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Minerva Pediatrica 2020 Jul 29

DOI: 10.23736/S0026-4946.20.05735-7


lingua: Inglese

Causes of possible excessive weight gain in exclusively breastfed infants in the first six months of life

Eugenia ULLOA 1, Carola SAURE 1 , Vanesa GIUDICI 2, Marisa ARMENO 1

1 Department of Clinical Nutrition, Hospital Nacional de Pediatria J. P. Garrahan, Buenos Aires, Argentina, Argentina; 2 Laboratory for Physical-Chemical Food Analysis, Department of Food Sciences, Universidad Nacional Entre Ríos, Entre Ríos, Argentina


BACKGROUND: To describe factors related to the infant, mother, and breastmilk composition that may be associated with excessive weight gain in a cohort of exclusively breastfed infants younger than 6 months of life with excessive weight gain, and to compare these findings with data from a group of normal-weight exclusively breastfed infants.
METHODS: 36 exclusively breastfed infants younger than 6 months of life seen at two health-care centers between July 2016 and 2017 were enrolled in the study. The clinical features of the infants, their mothers, and the macronutrient composition of the breast milk were evaluated. We classified infants according to weight gain velocity between birth and 6 months of life into an excessive weight gain (EWG) and an adequate weight gain (AWG) group.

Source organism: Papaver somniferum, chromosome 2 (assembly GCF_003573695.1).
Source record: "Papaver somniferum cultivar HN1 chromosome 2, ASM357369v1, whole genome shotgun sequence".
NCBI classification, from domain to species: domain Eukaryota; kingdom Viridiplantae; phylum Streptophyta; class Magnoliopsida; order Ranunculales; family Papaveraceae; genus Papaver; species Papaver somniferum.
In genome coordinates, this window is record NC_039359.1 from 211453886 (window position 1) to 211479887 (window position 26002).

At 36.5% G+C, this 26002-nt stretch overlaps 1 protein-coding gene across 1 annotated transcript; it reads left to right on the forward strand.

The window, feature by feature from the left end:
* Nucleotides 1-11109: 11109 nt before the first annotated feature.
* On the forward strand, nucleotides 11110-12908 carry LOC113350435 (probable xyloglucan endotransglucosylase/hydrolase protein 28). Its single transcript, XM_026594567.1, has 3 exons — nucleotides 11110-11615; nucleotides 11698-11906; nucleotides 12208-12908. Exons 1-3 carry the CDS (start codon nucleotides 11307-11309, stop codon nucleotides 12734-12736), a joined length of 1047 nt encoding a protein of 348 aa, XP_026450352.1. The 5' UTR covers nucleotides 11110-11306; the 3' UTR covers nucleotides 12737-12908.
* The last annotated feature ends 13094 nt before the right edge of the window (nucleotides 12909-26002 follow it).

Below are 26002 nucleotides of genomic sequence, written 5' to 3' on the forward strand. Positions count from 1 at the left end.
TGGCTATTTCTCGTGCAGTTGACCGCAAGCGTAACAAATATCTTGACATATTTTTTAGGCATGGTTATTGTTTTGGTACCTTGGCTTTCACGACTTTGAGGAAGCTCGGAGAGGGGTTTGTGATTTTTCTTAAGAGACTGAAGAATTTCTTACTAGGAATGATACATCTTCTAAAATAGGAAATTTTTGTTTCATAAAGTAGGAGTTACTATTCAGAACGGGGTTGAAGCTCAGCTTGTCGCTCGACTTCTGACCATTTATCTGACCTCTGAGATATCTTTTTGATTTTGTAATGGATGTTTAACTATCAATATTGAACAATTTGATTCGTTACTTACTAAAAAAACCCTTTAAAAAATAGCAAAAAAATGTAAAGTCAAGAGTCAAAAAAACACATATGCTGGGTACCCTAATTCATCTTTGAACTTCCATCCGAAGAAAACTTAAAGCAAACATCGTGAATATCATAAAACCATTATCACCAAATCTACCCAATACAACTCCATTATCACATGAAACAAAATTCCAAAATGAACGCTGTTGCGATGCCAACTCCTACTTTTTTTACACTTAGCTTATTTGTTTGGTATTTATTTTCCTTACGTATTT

RESULTS: Mean age at protocol entry was 3.8 months. Thirteen patients were classified as EWG and 23 patients as AWG. Cosleeping was more often observed in EWG than in AWG infants. Mothers in the EWG group were younger and more often had gained more than 18 kg during pregnancy than those in the AWG group. No significant differences were found in the macronutrient content of the breast milk between both groups.
CONCLUSIONS: Greater weight gain in infants under 6 months of age may be related to greater weight gain of the mother during pregnancy, younger age of the mother, and cosleeping of the mother and child.

KEY WORDS: Obesity; Breastfeeding; Weight gain during pregnancy; Weight gain in the first year of life

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